The Norwegian Petroleum and Process Technology group – part of the Department of Physics and Technology, University of Bergen – focuses on research and experiments in the area of carbon capture utilization and storage, enhanced oil recovery and hydrates. Within this area of research, experiments around high pressure CO2 -injection for enhanced oil recovery (EOR) play a significant role.
Already since 2014, they make use of Equilibar ZF Series (Zero Flow) back pressure regulators in these experiment set-ups. They run a total of 5 experiment setups that include our smart, high precision pressure control valves, built to include Equilibar’s patented dome-loaded diaphragm sealed technology. Safe to say that they were among the early adopters of our innovative products in Europe! Meanwhile, this research has progressed steadily – the list of scientific publications (at the bottom of this page) stemming from the Reservoir Physics group speaks for itself.
In this application blog, we ask Marianne Steinsbø, Senior Engineer of University of Bergen, how our precision pressure control products have made an impact on this research group’s research projects in the past 7 years.
As part of the research into carbon capture utilization and storage, enhanced oil recovery and hydrates, experiments need to be conducted around high-pressure CO2-injection for enhanced oil recovery. These experiments are executed to investigate rock samples and micro models under high temperature and high pressure, in order to further explore the utilization and storage of the climate gas CO2 and formation of hydrates during CO2 storage. This is done for the purpose of furthering injection strategies for enhanced oil recovery in mature oil fields.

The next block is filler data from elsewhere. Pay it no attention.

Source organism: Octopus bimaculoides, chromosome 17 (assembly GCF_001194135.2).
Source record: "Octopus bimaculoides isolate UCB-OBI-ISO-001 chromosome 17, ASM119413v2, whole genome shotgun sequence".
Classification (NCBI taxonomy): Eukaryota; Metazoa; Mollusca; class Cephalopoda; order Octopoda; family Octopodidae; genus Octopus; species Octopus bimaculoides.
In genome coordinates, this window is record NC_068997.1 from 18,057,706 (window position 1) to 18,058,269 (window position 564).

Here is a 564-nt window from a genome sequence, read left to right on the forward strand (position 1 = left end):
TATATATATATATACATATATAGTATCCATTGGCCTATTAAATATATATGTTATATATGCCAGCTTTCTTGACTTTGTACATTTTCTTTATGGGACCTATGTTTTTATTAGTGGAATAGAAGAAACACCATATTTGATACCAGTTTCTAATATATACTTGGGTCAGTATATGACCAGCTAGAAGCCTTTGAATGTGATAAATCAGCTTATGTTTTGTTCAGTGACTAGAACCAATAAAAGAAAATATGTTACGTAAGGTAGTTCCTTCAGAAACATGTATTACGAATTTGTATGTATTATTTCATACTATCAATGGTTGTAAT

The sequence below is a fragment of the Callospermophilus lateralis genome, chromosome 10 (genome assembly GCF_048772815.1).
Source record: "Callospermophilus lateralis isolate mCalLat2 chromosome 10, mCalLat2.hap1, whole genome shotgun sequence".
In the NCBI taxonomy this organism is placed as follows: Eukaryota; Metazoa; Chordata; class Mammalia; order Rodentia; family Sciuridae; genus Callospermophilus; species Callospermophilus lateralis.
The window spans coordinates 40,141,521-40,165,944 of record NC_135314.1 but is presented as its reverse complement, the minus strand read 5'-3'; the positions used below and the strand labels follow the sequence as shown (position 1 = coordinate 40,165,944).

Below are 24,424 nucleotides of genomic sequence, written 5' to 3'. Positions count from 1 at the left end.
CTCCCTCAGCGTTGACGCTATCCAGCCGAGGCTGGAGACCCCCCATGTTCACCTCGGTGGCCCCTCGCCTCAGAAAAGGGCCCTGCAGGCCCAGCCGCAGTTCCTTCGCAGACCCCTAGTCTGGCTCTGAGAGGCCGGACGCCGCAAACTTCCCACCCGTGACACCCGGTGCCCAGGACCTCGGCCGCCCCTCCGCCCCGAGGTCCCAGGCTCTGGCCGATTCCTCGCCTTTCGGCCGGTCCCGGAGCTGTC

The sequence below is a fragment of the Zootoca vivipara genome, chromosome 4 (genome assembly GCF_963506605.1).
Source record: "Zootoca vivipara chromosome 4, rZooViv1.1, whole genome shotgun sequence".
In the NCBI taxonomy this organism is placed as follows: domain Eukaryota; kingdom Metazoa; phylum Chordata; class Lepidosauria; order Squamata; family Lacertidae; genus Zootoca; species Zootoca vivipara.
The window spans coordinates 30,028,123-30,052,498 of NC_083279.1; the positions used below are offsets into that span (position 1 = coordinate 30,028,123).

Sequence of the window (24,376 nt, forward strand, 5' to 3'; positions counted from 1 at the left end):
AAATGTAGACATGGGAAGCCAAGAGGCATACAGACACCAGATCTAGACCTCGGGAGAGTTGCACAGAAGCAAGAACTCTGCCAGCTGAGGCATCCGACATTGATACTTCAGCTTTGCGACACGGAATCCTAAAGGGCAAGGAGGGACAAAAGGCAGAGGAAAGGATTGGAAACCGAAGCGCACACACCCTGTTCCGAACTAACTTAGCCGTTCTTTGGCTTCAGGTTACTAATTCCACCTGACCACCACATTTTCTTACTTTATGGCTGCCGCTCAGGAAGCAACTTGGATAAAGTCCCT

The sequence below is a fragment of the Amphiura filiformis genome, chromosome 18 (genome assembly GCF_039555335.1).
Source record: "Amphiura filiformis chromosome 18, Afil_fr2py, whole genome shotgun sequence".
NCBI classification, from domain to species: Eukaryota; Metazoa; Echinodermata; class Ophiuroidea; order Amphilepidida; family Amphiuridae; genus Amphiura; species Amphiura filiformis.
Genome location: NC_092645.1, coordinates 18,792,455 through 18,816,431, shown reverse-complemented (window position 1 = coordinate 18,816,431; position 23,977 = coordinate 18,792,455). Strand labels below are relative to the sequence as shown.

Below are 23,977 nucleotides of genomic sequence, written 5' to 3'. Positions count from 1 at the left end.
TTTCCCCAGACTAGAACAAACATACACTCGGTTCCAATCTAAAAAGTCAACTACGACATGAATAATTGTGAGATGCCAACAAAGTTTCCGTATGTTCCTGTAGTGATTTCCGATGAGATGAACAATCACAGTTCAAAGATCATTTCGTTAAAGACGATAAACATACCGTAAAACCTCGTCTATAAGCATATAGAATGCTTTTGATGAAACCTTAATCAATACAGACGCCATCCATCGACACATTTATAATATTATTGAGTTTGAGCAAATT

As often is the case with experimental research, controlling the process parameters is key to reliable and repeatable research. For the Reservoir Physics research, high temperature and high-pressure control is one of those key elements. Their first experiments making use of Equilibar back pressure regulators are presented in Steinsbø et al., 2015. Currently, almost all their CCUS-injection-experiments include an Equilibar control valve.
Marianne Steinsbø describes the requirements of her research application as follows:
“During these experiments, we need to measure the pressure drop in core systems with pore volumes of 25-150 ml. Desired trends that should be observed are in the range of small pressures changes of 0,1 bar, small volume changes of 0,5 ml or changes over a certain timeframe (10 min). It is essential for the experiments that the back pressure regulator – that is placed downstream of the process (as can be seen in the figure) – releases fluid evenly for accurate results.”